The V8 Dodge Charger and Challenger’s Death Hurts, Even After 17 Years
Critics like to write off the Charger and Challenger as old and cheap. Well, that’s not wrong, but it’s also missing the point.
An official statement from Dodge Monday opened with a big confirmation: “The Dodge Charger and Dodge Challenger, in current form, are coming to an end …” Most of us would say it was inevitable. High time, even. I’ll miss these cars immensely, but the second era of V8 muscle cars appears to be concluding.
Words consistently orbiting the auto industry right now are electrification and efficiency. Neither of those concepts is logically associated with anachronistic and immense personal transportation toys that excel primarily at turning gasoline into noise.
Some of those noises were truly glorious. Hellcats can raise the dead with the songs that come from their 707-hp engines. Even the more modest Hemi and Scat Pack cars derive a lot of personality from petrol. Cheap speed isn't the real reason these cars have so much staying power, though. The strong and simple designs of these vehicles have achieved an iconic status I might liken to a Coke bottle or a pair of Chuck Taylors—there's just something about them that feels fun and cool.
Base model Chargers and Challengers might not exactly be fast by modern standards, but they still carry some outlaw energy that's undeniably appealing. And perhaps more importantly: Even the two-door Challys have huge trunks and backseats. You could enjoy one of these for the look without being punished with an annoyingly small or stiff driving experience.
Practically speaking, if you want a brand-new Charger or Challenger with a howling V8, speak now or prepare to scour high-end auctions in 20 years for a barn find. That’s not a joke, I’m sure plenty of the final-batch 2023 model year cars (featuring a “Last Call” underhood plaque) will be bought and immediately mothballed as artifacts.
Beyond the honor of being the last model year of these long-running platforms, 2023 Challenger and Charger buyers will have the pleasure of ordering 14 exterior colors. These include revivals of a few older favorites: B5 Blue, Plum Crazy purple, Sublime green, and Destroyer Grey.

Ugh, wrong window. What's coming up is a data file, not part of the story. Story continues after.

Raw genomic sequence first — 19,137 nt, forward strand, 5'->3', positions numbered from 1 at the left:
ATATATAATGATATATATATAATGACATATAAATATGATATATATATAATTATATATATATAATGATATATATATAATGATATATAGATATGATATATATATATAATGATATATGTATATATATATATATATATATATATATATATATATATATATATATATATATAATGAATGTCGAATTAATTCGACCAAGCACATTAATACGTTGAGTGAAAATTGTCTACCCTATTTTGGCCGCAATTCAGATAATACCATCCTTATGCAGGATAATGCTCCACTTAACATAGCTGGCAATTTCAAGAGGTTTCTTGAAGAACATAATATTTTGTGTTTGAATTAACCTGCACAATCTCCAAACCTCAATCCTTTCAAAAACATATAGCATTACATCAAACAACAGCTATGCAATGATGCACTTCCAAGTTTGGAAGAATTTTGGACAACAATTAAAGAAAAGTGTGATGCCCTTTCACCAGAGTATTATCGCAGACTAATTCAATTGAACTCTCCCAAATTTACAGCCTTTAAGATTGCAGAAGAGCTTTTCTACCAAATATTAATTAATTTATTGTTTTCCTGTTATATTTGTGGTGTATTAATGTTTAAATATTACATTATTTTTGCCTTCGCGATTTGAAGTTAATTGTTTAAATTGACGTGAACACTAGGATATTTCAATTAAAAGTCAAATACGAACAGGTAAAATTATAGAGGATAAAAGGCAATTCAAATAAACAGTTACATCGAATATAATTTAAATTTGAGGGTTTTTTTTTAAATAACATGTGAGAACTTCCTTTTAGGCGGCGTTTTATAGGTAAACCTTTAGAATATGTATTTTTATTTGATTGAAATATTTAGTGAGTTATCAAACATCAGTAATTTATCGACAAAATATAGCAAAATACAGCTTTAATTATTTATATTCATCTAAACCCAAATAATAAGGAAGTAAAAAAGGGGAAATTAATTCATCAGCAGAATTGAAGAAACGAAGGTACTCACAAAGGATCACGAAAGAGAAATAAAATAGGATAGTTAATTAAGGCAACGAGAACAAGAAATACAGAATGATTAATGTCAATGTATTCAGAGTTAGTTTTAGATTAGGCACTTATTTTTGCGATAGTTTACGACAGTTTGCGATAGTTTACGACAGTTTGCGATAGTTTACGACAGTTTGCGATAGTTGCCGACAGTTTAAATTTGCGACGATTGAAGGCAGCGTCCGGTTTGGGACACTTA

Dodge has posted that “The new models [2023 Chargers and Challengers] will be offered on a first-come, first-served basis at top-selling Dodge dealerships, with a list of dealerships to be shared on DodgeGarage.com.”
While the engines associated with the soul of muscle cars might be going away, Dodge is doing its best to maintain the narrative that there will still be cool versions of these in an electric future. Dodge CEO Tim Kuniskis was acknowledging back in 2021 that “The days of an iron block supercharged 6.2-liter V-8 are numbered,” in a CNBC interview. Adding, “They’re absolutely numbered because of all the compliance costs. But the performance that those vehicles generate is not numbered.”
I’ve driven some really impressive electric cars and I’m optimistic that good-value EVs will eventually exist. You can also count me firmly among the Luddites who lament the loss of the V8 engine. The sound, sensation, and feeling of controlling fire for propulsion trigger primal pleasure that’s hard to replicate with batteries.
The Challenger and Charger of the mid-2000s, of course, were revivals of nameplates that first rose to fame in the 1960s and '70s. The new cars closely mimicked the originals in design and spirit which is exactly what made them awesome.
Back in the days of carburetors and the Civil Rights movement, muscle cars caught on because they had style, practicality, and performance (if you splurged for the big motor). Even high-spec muscle cars offered a decent value compared to European sports cars, though.
Fast-forward to more recent times and I’ll testify that sending an 808-horsepower Challenger Demon down a drag strip in anger remains one of the most intense automotive experiences I’ve ever had. That and other high-power variants like the Hellcat, Jailbreak, and Redeye stole headlines, but even the V6 models were true to the classic muscle car ethos of being simultaneously fun to drive and convenient to live with. I took an AWD Challenger on a ski trip once and had no issue stuffing heaps of gear into it without a roof rack. That car, in bright red, got more than a few compliments from strangers at stoplights too.
Dodge says the Brampton Assembly Plant in Ontario, Canada churned out three million cars since the modern Charger was launched in 2005. And of course, both the four-door Charger and two-door Challenger had barely any revisions over their long lifespans. The formula was right in the ‘60s and obviously still popular half a century later! Here’s to hoping the future of Dodge vehicles has that kind of staying power.
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